Komoe Tsukuyomi (月詠 小萌 Tsukuyomi Komoe) – Her name is an aptronym as the character “小” means “small” and the character “萌” means “moe”.

It is later revealed that her full name is Telestina Kihara Lifeline

Thomas Platinumburg (トマス・プラチナバーグ Tomasu Purachinabūgu)

Underground organizations

Anieze Forces
A group of over 250 Catholic Battle Nuns who are proficient in magic and combat.

He also uses a guillotine made of flour, a byproduct of the “Execution of Light” spell.

Elizarina (エリザリーナ Erizariina)
A blond, blue eye sorceress who rules Elizarina, a country named after herself that has recently gained independence from Russia

Aurrelus wields the power of the Northern Throne, and his power Hliðskjálf has been described as “imcomprehenisble and inexplicable”.

Why don’t I have my own JC Staff anime!?

Instant Review: the contents of this package from Right Stuf

Saturday, June 27th, 2009

In case you still remember kransom’s posts, you might think this is some kind of insightful and highly detailed blog. Unfortunately, you’re actually thinking of all the other ones on the sidebar.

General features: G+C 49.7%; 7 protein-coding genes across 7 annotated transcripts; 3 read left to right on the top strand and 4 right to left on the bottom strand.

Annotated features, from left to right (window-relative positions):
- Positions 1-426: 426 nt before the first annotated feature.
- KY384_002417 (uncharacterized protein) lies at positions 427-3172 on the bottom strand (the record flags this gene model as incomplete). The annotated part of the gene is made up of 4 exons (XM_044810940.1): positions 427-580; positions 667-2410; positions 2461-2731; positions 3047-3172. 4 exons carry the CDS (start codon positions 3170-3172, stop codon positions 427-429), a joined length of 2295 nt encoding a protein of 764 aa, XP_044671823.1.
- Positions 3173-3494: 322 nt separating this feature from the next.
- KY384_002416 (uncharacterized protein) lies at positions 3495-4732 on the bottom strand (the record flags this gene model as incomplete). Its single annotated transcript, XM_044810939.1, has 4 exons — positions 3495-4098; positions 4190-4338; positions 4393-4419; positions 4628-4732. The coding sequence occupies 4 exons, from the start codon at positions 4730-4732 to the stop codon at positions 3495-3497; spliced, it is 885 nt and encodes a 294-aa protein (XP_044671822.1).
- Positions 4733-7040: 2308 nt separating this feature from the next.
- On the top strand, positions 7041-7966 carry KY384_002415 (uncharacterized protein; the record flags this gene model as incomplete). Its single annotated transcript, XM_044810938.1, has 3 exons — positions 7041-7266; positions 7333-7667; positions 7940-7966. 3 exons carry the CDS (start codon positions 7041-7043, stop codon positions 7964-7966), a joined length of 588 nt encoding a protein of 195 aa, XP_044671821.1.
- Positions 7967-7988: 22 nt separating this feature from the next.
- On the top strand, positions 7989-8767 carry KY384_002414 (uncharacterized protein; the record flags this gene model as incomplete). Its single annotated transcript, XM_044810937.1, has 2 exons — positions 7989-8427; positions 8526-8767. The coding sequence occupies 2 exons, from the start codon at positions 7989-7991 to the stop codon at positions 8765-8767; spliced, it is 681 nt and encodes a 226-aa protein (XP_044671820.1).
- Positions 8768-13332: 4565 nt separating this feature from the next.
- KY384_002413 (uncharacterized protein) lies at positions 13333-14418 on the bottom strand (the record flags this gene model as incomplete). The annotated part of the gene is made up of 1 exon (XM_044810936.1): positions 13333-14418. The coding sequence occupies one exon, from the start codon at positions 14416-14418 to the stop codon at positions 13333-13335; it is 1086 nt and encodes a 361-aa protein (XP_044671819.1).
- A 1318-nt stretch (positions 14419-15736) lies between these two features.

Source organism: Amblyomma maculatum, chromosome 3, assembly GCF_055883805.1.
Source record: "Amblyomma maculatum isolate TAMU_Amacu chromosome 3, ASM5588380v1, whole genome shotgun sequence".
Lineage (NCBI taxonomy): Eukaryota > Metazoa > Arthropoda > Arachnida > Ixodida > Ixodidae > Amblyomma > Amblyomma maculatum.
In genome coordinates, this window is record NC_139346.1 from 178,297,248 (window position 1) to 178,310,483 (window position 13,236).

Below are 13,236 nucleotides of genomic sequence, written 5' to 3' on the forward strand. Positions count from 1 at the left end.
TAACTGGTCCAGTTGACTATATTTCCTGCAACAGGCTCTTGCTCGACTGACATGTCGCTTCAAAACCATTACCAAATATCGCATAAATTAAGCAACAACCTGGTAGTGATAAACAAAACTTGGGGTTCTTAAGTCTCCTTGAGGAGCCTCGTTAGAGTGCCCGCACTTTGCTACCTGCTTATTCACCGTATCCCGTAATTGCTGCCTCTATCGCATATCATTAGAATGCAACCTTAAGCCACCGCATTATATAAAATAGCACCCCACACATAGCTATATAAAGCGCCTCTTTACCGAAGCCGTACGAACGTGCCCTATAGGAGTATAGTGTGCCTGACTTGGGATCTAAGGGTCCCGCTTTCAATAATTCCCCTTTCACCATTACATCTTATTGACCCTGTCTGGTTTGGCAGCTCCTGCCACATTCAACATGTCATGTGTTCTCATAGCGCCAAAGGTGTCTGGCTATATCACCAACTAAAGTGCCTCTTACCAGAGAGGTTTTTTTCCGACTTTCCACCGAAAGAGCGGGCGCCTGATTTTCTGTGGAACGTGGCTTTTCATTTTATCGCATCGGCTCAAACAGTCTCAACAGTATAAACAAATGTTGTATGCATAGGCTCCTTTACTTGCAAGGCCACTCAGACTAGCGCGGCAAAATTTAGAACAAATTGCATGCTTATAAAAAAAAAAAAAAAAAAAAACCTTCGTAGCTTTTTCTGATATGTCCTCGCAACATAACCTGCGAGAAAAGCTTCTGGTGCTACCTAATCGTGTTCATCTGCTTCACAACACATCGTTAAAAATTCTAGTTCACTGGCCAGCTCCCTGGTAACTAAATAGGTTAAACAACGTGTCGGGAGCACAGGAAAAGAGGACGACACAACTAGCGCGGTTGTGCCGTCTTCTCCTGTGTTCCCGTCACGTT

Sayonara, Zetsubou Sensei vol. 2 is a cool manga, you should read it. If you’ve already watched it, it pretty much covers all the same jokes, but personally I don’t care about that.

Faust vol. 2 doesn’t have Kara no Kyoukai in it. I guess everyone hated it so much in the last one that it’s gone now? I haven’t actually read this one yet, but Omo covered vol1 pretty well.

Gakuen Alice has a really unfortunate DVD cover but you should watch it if you like that kind of thing.

I haven’t done anything recently except play Umineko (which is more or less brilliant) so maybe this blog and that other blog will stay dead for a while.

Railgun Anime: 2ch rumor checklist ++??

Wednesday, March 18th, 2009

So remember that list of unsourced rumors i posted about earlier from 2ch that just happens to be incredibly accurate? Welp, guess what showed up on the 2ch thread that everyone gets their news from?